It’s funny how over the years some big titles can fade completely into obscurity. There’s a good chance most modern gamers will never have heard of Magician Lord, but back in the early ‘90s it was actually quite a well-known title.
That’s because in the early days of the Neo Geo, Magician Lord was one of the bundled games you could get with the console, which cost an eye-watering $650 (more than a grand in today’s money). Given that extra games would set gamers back more than $200 each, it’s safe to say many early Neo Geo adopters got very well acquainted with Magician Lord while they waited for their bank loans to come in so they could afford to buy a second game.
These days though, Magician Lord is little more than a footnote in history; a game that’s never really mentioned in the same breath as other Neo Geo titles like Fatal Fury, The King Of Fighters or Metal Slug. To be fair, that’s probably because it hasn’t really passed the test of time like its peers have.
The plot’s up there with Game Of Thrones. An evil sorcerer by the name of Gal Agiese has decided he fancies resurrecting the god of destruction – gives him something to do over the weekend, you see – and he plans on doing this by gathering the eight tomes of power. Enter the hero, Elta, who has to travel through each of the game’s eight stages, give Gal’s servants a good hard slap, and retrieve the tomes to save his homeland.
He does this, naturally, by slowly walking through a bunch of 2D levels and firing magic beams at the constant stream of enemies that approach him. He can also transform into a number of different personas by picking up coloured orbs he comes across. There are six different forms he can take, from a samurai to a dragon to Poseidon himself, and while their abilities range from genuinely useful to almost hindering, they’re always worth collecting because they boost your vitality to four hits instead of the usual two.
The game’s enemies are wonderfully designed, ranging from your bog-standard skeletons to all manner of weird and wonderful creatures like skinless devil dogs, harpoon-wielding frogs and a giant shrimp boss that uses its tail to hold up a giant eye so it can see you (you’re right, far too many games have those).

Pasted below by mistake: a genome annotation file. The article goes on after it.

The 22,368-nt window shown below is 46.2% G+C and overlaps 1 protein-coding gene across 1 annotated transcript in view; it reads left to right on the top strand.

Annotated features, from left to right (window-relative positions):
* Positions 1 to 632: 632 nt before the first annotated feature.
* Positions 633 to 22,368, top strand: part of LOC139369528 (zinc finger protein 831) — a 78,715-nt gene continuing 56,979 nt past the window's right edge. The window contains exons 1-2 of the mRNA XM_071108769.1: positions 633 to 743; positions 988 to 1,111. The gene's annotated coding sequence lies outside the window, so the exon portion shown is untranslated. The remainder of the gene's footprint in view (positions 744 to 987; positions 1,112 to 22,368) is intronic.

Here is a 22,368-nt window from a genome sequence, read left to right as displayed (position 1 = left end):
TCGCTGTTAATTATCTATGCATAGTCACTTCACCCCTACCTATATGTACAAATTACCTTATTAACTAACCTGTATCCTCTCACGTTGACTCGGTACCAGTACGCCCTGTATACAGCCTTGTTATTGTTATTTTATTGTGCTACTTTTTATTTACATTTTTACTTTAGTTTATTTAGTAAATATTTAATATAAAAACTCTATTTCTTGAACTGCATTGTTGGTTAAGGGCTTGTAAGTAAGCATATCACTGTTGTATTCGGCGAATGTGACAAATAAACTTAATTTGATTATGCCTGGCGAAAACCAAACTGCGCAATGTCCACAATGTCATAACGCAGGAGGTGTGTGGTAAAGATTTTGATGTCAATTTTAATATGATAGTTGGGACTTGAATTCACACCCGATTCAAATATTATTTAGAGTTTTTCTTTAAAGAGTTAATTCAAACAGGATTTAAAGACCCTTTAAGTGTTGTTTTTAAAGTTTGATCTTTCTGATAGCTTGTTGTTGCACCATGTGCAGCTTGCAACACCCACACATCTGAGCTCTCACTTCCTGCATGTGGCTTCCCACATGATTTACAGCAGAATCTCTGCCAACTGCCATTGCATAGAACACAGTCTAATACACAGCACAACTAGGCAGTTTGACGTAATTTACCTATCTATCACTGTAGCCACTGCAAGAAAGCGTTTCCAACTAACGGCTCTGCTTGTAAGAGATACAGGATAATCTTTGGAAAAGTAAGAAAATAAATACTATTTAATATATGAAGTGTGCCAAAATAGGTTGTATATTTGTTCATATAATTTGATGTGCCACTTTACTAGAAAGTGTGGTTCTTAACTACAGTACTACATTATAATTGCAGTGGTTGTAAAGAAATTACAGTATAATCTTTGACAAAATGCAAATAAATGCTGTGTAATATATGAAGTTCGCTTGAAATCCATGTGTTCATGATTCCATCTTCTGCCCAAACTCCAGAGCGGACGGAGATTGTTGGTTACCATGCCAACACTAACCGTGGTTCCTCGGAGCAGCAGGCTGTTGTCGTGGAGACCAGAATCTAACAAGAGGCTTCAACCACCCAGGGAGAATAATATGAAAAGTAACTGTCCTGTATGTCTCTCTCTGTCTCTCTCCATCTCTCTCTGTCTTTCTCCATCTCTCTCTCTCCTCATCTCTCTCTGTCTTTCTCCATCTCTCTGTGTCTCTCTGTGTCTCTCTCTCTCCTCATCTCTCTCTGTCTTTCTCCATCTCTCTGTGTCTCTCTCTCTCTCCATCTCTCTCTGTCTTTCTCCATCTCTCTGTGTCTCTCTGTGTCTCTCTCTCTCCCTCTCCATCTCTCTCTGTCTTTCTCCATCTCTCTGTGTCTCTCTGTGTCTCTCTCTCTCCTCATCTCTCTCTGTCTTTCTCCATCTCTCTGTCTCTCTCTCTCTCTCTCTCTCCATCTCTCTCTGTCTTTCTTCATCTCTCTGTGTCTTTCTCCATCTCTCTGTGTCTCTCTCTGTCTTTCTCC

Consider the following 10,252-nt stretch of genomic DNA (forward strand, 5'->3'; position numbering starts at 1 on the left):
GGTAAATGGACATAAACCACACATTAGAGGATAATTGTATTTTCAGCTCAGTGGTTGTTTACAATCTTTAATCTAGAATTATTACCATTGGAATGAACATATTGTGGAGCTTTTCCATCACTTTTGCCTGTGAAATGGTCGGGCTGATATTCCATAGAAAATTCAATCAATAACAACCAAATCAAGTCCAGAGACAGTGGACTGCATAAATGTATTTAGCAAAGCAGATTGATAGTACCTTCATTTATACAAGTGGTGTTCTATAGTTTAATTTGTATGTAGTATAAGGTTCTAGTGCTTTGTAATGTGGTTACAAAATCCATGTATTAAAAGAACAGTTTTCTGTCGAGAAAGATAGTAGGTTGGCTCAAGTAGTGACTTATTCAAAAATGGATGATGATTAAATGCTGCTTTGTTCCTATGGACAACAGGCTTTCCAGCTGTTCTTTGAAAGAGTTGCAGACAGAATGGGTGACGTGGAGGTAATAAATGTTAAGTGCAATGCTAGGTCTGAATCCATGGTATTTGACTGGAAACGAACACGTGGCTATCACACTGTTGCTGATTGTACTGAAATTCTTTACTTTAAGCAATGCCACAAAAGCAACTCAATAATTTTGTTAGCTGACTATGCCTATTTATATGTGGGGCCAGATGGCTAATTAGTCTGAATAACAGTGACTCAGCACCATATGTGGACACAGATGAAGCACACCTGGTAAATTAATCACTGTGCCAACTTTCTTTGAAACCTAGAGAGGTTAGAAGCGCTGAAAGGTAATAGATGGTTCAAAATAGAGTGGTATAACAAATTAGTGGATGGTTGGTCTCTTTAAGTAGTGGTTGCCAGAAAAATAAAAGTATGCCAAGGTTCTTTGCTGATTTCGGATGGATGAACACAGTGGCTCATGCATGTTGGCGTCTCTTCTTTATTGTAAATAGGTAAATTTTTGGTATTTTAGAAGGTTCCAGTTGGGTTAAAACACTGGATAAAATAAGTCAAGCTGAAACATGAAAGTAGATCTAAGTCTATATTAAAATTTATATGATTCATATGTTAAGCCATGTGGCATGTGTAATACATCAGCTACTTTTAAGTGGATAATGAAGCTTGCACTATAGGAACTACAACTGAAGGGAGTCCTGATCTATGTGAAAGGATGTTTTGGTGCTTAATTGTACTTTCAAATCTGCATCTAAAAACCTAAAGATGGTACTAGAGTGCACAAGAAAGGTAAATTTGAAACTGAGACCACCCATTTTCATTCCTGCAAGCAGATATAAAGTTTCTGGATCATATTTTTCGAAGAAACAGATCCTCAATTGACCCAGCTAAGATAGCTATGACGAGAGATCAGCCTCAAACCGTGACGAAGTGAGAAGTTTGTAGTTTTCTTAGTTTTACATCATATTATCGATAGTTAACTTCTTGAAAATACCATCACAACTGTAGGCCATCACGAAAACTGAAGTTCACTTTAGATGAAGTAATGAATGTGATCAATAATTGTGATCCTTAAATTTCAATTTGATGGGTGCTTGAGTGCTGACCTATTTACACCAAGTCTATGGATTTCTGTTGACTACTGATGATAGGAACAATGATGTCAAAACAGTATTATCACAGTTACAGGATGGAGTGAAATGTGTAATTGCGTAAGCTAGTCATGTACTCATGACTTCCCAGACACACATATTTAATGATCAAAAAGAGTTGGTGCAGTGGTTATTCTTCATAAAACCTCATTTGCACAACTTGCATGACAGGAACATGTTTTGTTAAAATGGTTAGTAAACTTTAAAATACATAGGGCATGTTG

The slight issue is that the majority of these enemies are hard as nails, thereby making the game extremely difficult in general. Much like Ghouls 'n Ghosts, in your standard form you can only take one hit and another kills you, but at least here when you die you then respawn exactly where you left off instead of having to go all the way back to the start of the stage.
This means by using enough continues you can slowly brute force your way through the game even if its high difficulty gets too much. That said, it can still be very frustrating when you’re dying at a regular rate and have to constantly view the ‘get ready’ screen time and time again.
When Magician Lord launched in arcades, this was infuriating for gamers whose hard-earned coinage lasted about as long as a mouse’s sneeze. Thankfully, although the Switch port is based on the arcade version, it follows the lead of Hamster’s other Neo Geo releases by letting you insert a coin at any point with the L button. This is just as well: had it been based on the Neo Geo home version instead, you’d be playing the first level so often it may as well be a Groundhog Day video game adaptation.
There’s one thing you can say about its extreme difficulty, though: it does make Magician Lord one of the better games to take advantage of the High Score mode that comes as standard in all of Hamster Corporation’s Neo Geo ports. By giving you a single credit the game forces you to master it and slowly but surely edge yourself forward by learning the enemies’ movements and weak points inside-out. Beating your high score by a fraction and submitting it online is genuinely satisfying (although at the time of writing there are only 33 people on the online leaderboard, which is disappointing).
The difficulty would be one thing, but later levels (like the hilariously badly-translated ‘Anderground Passage Of Terror’) are also poorly laid out, with loads of dead ends that are clearly designed to trick you but only succeed in annoying you even more as the path you feel you should logically take just suddenly stops scrolling, forcing you to retrace your steps and encounter even more constantly spawning enemies. Argh.
Those with fond memories of gawping at the amazing visuals back in the '90s will no doubt fall in love with Magician Lord's charms all over again and there are some neat ideas on show - such as the ability to morph into different characters - but it sadly hasn't aged as well as its contemporaries. There are plenty of retro games that are extremely difficult, but Alpha Denshi's game combines this with confusing level design to make for a doubly frustrating experience. Perseverance will eventually bring you round to its charms but most people will give up long before it gets to that point, meaning the main trick this magician pulls is making your patience disappear.